Understanding

Human intellect is incurably abstract. Pure mathematics is the type of successful thought. Yet the only realities we experience are concrete—this pain, this pleasure, this dog, this man. While we are loving the man, bearing the pain, enjoying the pleasure, we are not intellectually apprehending Pleasure, Pain or Personality. When we begin to do so, on the other hand, the concrete realities sink to the level of mere instances or examples: we are no longer dealing with them, but with that which they exemplify.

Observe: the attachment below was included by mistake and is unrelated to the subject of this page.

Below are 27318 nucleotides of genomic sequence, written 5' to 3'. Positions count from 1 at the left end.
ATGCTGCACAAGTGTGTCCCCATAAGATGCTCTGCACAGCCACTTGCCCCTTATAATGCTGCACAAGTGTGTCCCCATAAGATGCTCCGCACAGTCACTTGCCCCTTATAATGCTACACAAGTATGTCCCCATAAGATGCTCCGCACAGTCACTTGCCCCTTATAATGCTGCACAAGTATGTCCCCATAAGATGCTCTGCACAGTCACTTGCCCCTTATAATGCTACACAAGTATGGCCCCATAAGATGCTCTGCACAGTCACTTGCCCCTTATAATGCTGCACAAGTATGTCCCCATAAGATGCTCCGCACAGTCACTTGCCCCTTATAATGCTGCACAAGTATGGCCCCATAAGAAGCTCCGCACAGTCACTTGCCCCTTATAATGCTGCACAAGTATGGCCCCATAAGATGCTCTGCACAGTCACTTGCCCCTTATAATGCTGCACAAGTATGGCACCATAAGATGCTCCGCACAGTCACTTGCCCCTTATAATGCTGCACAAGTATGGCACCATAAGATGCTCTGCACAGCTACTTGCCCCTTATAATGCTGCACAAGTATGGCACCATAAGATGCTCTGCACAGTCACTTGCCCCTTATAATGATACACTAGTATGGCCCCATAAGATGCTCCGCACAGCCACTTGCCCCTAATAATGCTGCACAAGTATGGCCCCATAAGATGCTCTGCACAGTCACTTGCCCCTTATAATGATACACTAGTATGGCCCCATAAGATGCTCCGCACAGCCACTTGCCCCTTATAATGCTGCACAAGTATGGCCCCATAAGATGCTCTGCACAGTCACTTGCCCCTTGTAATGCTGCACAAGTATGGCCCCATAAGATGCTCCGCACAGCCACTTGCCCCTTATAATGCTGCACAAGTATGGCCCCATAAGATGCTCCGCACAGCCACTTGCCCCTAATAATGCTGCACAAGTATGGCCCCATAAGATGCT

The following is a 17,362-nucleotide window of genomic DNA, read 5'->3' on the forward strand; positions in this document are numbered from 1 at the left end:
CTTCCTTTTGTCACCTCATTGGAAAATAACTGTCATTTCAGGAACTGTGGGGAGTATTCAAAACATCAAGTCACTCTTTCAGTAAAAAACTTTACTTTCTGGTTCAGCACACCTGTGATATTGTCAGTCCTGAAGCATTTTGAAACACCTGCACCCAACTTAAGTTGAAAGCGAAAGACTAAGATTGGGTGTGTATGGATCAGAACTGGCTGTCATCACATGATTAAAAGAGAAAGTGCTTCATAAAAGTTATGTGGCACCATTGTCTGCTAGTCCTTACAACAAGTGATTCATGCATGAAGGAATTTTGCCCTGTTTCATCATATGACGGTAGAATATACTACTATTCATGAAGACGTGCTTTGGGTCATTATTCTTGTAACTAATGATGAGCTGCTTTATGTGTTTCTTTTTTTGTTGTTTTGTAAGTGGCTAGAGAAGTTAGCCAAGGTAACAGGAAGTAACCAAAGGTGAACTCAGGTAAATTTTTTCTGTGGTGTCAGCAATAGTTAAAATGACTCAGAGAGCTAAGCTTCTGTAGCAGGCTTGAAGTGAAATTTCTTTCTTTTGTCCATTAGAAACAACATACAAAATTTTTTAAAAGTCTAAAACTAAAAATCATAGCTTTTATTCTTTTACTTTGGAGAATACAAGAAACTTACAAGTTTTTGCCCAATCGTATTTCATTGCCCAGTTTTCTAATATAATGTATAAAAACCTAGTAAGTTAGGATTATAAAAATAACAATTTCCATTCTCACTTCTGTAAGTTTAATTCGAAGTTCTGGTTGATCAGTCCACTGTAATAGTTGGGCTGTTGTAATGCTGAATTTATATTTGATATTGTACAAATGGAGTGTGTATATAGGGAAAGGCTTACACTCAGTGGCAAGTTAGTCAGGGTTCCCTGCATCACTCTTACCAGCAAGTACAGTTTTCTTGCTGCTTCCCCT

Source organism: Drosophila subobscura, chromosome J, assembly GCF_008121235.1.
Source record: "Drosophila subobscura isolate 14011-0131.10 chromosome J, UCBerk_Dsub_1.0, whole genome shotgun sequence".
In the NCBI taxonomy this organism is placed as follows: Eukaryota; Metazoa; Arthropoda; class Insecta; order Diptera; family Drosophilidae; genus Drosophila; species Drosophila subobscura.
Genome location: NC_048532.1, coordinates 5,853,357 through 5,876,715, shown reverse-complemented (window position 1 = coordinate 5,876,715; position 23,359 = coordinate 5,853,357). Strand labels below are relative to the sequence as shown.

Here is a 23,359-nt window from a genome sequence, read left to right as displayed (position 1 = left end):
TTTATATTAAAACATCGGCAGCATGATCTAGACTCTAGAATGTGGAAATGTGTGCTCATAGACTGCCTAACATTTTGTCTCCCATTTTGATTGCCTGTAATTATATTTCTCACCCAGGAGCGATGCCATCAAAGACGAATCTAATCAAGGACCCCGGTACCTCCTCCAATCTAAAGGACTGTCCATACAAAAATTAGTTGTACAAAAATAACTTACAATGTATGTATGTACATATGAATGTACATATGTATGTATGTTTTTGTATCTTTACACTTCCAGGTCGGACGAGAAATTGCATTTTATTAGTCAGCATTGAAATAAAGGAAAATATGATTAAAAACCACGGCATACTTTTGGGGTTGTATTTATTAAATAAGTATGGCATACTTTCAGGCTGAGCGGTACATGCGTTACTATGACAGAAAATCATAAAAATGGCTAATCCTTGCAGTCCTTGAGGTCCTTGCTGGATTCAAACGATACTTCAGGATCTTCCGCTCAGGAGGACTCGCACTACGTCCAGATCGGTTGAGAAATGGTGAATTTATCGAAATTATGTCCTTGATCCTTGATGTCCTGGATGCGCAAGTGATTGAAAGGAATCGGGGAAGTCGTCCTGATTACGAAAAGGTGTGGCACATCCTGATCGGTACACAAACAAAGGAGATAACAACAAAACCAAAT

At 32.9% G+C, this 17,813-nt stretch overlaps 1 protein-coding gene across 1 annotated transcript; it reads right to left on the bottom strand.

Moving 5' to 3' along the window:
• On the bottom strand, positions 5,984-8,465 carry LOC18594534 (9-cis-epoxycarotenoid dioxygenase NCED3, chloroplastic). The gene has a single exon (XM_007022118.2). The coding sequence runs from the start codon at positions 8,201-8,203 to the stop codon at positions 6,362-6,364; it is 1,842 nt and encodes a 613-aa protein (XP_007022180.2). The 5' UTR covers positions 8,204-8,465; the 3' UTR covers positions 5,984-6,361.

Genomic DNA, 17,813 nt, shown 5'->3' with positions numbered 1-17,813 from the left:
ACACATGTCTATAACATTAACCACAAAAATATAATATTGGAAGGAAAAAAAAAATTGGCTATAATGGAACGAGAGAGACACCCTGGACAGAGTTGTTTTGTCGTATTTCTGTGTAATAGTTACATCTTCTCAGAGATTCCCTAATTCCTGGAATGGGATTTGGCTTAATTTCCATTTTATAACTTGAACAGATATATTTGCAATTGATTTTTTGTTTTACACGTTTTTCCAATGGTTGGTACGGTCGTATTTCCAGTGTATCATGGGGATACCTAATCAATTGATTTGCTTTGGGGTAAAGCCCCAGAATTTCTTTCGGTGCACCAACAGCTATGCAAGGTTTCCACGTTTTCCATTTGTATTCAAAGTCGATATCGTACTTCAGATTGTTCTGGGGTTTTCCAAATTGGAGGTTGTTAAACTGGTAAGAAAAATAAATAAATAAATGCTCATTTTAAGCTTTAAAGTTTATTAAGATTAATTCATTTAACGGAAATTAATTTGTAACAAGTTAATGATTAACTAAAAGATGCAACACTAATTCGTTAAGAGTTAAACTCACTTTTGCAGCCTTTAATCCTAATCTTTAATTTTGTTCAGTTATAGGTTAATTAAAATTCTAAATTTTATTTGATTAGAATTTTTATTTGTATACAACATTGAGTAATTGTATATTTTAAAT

This is our dilemma—either to taste and not to know or to know and not to taste—or, more strictly, to lack one kind of knowledge because we are in an experience or to lack another kind because we are outside it. As thinkers we are cut off from what we think about; as tasting, touching, willing, loving, hating, we do not clearly understand. The more lucidly we think, the more we are cut off: the more deeply we enter into reality, the less we can think. You cannot study Pleasure in the moment of the nuptial embrace, nor repentance while repenting, nor analyse the nature of humour while roaring with laughter. But when else can you really know these things? “If only my toothache would stop, I could write another chapter about Pain.” But once it stops, what do I know about pain?

- God in the Dock
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